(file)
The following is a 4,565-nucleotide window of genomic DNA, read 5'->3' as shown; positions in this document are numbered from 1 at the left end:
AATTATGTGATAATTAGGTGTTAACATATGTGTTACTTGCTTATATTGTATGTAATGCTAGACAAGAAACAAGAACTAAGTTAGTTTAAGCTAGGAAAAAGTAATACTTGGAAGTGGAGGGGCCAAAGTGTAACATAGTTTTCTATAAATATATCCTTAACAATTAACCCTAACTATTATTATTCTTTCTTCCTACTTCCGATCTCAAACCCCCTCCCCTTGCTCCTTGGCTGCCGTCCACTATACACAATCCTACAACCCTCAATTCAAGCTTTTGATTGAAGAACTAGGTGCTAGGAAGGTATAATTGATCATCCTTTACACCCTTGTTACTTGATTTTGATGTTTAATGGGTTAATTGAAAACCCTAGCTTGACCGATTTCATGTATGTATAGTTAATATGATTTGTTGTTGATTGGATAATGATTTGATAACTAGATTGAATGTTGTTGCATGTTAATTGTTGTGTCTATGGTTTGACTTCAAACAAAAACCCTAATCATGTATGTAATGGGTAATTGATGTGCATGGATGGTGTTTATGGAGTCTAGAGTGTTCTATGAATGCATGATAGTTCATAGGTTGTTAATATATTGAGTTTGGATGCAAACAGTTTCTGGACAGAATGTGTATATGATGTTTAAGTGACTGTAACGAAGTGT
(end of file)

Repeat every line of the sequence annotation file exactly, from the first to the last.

The following is a 4,565-nucleotide window of genomic DNA, read 5'->3' as shown; positions in this document are numbered from 1 at the left end:
AATTATGTGATAATTAGGTGTTAACATATGTGTTACTTGCTTATATTGTATGTAATGCTAGACAAGAAACAAGAACTAAGTTAGTTTAAGCTAGGAAAAAGTAATACTTGGAAGTGGAGGGGCCAAAGTGTAACATAGTTTTCTATAAATATATCCTTAACAATTAACCCTAACTATTATTATTCTTTCTTCCTACTTCCGATCTCAAACCCCCTCCCCTTGCTCCTTGGCTGCCGTCCACTATACACAATCCTACAACCCTCAATTCAAGCTTTTGATTGAAGAACTAGGTGCTAGGAAGGTATAATTGATCATCCTTTACACCCTTGTTACTTGATTTTGATGTTTAATGGGTTAATTGAAAACCCTAGCTTGACCGATTTCATGTATGTATAGTTAATATGATTTGTTGTTGATTGGATAATGATTTGATAACTAGATTGAATGTTGTTGCATGTTAATTGTTGTGTCTATGGTTTGACTTCAAACAAAAACCCTAATCATGTATGTAATGGGTAATTGATGTGCATGGATGGTGTTTATGGAGTCTAGAGTGTTCTATGAATGCATGATAGTTCATAGGTTGTTAATATATTGAGTTTGGATGCAAACAGTTTCTGGACAGAATGTGTATATGATGTTTAAGTGACTGTAACGAAGTGT